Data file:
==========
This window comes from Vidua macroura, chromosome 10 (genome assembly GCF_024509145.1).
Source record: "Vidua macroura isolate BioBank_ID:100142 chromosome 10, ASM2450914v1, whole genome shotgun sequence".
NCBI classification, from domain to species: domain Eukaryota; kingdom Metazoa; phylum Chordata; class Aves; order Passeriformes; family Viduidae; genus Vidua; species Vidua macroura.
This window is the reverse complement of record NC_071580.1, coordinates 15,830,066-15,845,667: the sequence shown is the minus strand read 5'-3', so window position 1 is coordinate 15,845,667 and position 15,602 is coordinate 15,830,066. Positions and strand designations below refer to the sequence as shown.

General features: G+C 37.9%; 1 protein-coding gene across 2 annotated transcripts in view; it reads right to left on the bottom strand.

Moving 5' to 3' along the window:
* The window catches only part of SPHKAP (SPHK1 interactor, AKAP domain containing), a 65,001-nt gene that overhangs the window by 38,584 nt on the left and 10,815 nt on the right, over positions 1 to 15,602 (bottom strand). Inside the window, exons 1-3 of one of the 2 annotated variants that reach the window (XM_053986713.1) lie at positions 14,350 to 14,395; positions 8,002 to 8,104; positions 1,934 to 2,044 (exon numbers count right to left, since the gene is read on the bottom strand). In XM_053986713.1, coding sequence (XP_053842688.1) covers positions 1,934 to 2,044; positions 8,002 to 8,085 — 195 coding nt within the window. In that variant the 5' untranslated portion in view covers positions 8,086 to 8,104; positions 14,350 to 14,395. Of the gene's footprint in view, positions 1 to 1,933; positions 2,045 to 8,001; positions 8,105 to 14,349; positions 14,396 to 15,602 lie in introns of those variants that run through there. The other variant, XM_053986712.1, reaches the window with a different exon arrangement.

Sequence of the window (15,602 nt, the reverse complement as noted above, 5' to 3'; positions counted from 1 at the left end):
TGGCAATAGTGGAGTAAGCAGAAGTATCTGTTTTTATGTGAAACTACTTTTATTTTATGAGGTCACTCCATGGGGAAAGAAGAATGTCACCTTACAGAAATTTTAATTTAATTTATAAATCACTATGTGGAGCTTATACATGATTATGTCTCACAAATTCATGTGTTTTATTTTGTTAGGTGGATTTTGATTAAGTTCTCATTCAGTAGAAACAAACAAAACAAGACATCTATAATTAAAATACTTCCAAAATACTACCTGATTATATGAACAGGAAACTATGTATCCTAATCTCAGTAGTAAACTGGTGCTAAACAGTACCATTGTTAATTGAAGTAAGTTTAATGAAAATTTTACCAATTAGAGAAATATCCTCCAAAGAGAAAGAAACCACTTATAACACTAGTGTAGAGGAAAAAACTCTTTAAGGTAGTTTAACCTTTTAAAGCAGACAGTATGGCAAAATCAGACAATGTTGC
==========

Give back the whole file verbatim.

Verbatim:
This window comes from Vidua macroura, chromosome 10 (genome assembly GCF_024509145.1).
Source record: "Vidua macroura isolate BioBank_ID:100142 chromosome 10, ASM2450914v1, whole genome shotgun sequence".
NCBI classification, from domain to species: domain Eukaryota; kingdom Metazoa; phylum Chordata; class Aves; order Passeriformes; family Viduidae; genus Vidua; species Vidua macroura.
This window is the reverse complement of record NC_071580.1, coordinates 15,830,066-15,845,667: the sequence shown is the minus strand read 5'-3', so window position 1 is coordinate 15,845,667 and position 15,602 is coordinate 15,830,066. Positions and strand designations below refer to the sequence as shown.

General features: G+C 37.9%; 1 protein-coding gene across 2 annotated transcripts in view; it reads right to left on the bottom strand.

Moving 5' to 3' along the window:
* The window catches only part of SPHKAP (SPHK1 interactor, AKAP domain containing), a 65,001-nt gene that overhangs the window by 38,584 nt on the left and 10,815 nt on the right, over positions 1 to 15,602 (bottom strand). Inside the window, exons 1-3 of one of the 2 annotated variants that reach the window (XM_053986713.1) lie at positions 14,350 to 14,395; positions 8,002 to 8,104; positions 1,934 to 2,044 (exon numbers count right to left, since the gene is read on the bottom strand). In XM_053986713.1, coding sequence (XP_053842688.1) covers positions 1,934 to 2,044; positions 8,002 to 8,085 — 195 coding nt within the window. In that variant the 5' untranslated portion in view covers positions 8,086 to 8,104; positions 14,350 to 14,395. Of the gene's footprint in view, positions 1 to 1,933; positions 2,045 to 8,001; positions 8,105 to 14,349; positions 14,396 to 15,602 lie in introns of those variants that run through there. The other variant, XM_053986712.1, reaches the window with a different exon arrangement.

Sequence of the window (15,602 nt, the reverse complement as noted above, 5' to 3'; positions counted from 1 at the left end):
TGGCAATAGTGGAGTAAGCAGAAGTATCTGTTTTTATGTGAAACTACTTTTATTTTATGAGGTCACTCCATGGGGAAAGAAGAATGTCACCTTACAGAAATTTTAATTTAATTTATAAATCACTATGTGGAGCTTATACATGATTATGTCTCACAAATTCATGTGTTTTATTTTGTTAGGTGGATTTTGATTAAGTTCTCATTCAGTAGAAACAAACAAAACAAGACATCTATAATTAAAATACTTCCAAAATACTACCTGATTATATGAACAGGAAACTATGTATCCTAATCTCAGTAGTAAACTGGTGCTAAACAGTACCATTGTTAATTGAAGTAAGTTTAATGAAAATTTTACCAATTAGAGAAATATCCTCCAAAGAGAAAGAAACCACTTATAACACTAGTGTAGAGGAAAAAACTCTTTAAGGTAGTTTAACCTTTTAAAGCAGACAGTATGGCAAAATCAGACAATGTTGC